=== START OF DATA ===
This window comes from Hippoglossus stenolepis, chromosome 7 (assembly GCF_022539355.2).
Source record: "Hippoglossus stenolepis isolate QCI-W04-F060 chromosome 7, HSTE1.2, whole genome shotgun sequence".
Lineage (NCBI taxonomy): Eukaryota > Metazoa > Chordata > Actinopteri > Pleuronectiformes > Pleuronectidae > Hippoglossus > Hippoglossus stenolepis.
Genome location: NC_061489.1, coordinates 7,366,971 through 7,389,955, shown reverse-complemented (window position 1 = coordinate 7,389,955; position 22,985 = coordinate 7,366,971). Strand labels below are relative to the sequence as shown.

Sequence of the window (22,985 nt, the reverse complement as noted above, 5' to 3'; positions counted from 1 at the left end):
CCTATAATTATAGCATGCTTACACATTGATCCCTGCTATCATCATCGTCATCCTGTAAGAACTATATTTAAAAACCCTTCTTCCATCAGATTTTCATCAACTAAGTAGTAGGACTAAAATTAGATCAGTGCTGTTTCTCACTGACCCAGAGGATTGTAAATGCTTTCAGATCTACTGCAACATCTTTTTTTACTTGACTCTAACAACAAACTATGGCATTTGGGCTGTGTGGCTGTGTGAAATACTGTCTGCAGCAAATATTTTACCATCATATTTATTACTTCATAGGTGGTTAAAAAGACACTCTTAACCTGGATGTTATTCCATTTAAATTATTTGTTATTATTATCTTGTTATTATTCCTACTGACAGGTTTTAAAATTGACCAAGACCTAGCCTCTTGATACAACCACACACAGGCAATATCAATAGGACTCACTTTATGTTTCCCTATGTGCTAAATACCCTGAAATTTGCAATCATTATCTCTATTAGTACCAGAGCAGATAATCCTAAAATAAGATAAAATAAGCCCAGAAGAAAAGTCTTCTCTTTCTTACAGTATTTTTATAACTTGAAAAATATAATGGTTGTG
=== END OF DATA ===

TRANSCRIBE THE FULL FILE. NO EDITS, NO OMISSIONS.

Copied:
This window comes from Hippoglossus stenolepis, chromosome 7 (assembly GCF_022539355.2).
Source record: "Hippoglossus stenolepis isolate QCI-W04-F060 chromosome 7, HSTE1.2, whole genome shotgun sequence".
Lineage (NCBI taxonomy): Eukaryota > Metazoa > Chordata > Actinopteri > Pleuronectiformes > Pleuronectidae > Hippoglossus > Hippoglossus stenolepis.
Genome location: NC_061489.1, coordinates 7,366,971 through 7,389,955, shown reverse-complemented (window position 1 = coordinate 7,389,955; position 22,985 = coordinate 7,366,971). Strand labels below are relative to the sequence as shown.

Sequence of the window (22,985 nt, the reverse complement as noted above, 5' to 3'; positions counted from 1 at the left end):
CCTATAATTATAGCATGCTTACACATTGATCCCTGCTATCATCATCGTCATCCTGTAAGAACTATATTTAAAAACCCTTCTTCCATCAGATTTTCATCAACTAAGTAGTAGGACTAAAATTAGATCAGTGCTGTTTCTCACTGACCCAGAGGATTGTAAATGCTTTCAGATCTACTGCAACATCTTTTTTTACTTGACTCTAACAACAAACTATGGCATTTGGGCTGTGTGGCTGTGTGAAATACTGTCTGCAGCAAATATTTTACCATCATATTTATTACTTCATAGGTGGTTAAAAAGACACTCTTAACCTGGATGTTATTCCATTTAAATTATTTGTTATTATTATCTTGTTATTATTCCTACTGACAGGTTTTAAAATTGACCAAGACCTAGCCTCTTGATACAACCACACACAGGCAATATCAATAGGACTCACTTTATGTTTCCCTATGTGCTAAATACCCTGAAATTTGCAATCATTATCTCTATTAGTACCAGAGCAGATAATCCTAAAATAAGATAAAATAAGCCCAGAAGAAAAGTCTTCTCTTTCTTACAGTATTTTTATAACTTGAAAAATATAATGGTTGTG